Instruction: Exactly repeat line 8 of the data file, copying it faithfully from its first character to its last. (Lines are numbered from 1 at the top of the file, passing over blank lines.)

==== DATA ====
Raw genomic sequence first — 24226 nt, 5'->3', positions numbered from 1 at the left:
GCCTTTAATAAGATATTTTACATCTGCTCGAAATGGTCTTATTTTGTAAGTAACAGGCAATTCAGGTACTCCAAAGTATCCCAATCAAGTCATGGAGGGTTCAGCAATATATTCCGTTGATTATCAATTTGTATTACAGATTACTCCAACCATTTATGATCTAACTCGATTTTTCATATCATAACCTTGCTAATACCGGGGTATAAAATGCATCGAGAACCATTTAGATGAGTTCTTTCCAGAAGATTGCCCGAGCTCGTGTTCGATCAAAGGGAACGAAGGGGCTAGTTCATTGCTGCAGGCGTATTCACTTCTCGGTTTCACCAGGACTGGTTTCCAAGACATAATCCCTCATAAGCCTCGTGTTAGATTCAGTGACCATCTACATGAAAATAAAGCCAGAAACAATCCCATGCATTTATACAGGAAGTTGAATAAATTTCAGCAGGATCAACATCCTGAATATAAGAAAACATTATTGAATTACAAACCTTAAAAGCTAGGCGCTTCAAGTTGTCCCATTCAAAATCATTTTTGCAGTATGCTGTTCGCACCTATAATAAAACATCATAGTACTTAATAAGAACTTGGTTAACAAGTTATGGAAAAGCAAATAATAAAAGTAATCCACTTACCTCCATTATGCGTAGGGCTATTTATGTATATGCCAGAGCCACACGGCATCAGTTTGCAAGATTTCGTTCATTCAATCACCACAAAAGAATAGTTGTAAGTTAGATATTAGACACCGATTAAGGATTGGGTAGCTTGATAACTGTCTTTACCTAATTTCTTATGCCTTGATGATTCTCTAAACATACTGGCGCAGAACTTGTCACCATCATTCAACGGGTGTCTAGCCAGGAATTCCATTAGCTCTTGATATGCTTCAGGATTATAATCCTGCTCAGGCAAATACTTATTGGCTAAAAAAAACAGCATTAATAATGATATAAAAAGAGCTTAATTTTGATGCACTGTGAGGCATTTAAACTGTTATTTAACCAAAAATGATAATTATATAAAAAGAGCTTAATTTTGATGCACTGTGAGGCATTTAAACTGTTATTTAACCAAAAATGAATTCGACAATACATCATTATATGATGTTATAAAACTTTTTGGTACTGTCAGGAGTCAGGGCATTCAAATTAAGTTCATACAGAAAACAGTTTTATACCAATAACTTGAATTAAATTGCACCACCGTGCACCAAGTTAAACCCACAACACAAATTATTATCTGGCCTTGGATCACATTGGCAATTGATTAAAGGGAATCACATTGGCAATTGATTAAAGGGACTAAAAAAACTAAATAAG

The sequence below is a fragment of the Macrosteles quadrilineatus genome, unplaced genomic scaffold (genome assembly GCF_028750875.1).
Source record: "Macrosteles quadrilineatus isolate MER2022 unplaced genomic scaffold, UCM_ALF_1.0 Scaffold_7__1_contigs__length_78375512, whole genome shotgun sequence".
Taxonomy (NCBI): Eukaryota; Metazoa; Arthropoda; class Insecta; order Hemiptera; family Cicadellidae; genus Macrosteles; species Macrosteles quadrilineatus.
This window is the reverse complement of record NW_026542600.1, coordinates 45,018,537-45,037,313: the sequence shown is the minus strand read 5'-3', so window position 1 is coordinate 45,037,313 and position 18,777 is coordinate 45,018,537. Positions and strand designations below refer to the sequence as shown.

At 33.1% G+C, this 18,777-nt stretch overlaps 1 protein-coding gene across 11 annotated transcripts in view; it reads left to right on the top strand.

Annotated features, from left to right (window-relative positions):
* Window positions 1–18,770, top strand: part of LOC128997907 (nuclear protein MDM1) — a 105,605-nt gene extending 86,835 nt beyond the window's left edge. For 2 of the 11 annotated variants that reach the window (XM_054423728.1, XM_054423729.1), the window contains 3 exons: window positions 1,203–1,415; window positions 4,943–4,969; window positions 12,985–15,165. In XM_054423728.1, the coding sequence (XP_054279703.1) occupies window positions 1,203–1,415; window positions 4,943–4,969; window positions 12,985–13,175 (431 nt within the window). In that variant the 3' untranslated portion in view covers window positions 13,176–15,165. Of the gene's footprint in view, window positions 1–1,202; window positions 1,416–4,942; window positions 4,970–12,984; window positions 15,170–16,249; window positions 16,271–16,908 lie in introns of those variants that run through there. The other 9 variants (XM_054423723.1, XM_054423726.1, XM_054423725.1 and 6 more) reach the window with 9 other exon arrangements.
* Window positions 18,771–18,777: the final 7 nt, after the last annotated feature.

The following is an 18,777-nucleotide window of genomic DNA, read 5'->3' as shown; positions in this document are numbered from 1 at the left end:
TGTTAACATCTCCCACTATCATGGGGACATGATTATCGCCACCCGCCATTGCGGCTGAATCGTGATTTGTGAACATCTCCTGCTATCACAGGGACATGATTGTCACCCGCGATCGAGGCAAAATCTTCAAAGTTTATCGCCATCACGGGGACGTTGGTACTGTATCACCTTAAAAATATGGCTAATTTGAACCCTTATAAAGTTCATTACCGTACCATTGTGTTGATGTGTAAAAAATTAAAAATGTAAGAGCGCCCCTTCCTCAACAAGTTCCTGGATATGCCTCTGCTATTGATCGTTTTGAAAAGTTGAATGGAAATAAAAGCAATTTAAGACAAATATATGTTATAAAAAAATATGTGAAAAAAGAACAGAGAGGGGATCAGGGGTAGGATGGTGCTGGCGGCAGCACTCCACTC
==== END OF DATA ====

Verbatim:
Annotated features, from left to right (window-relative positions):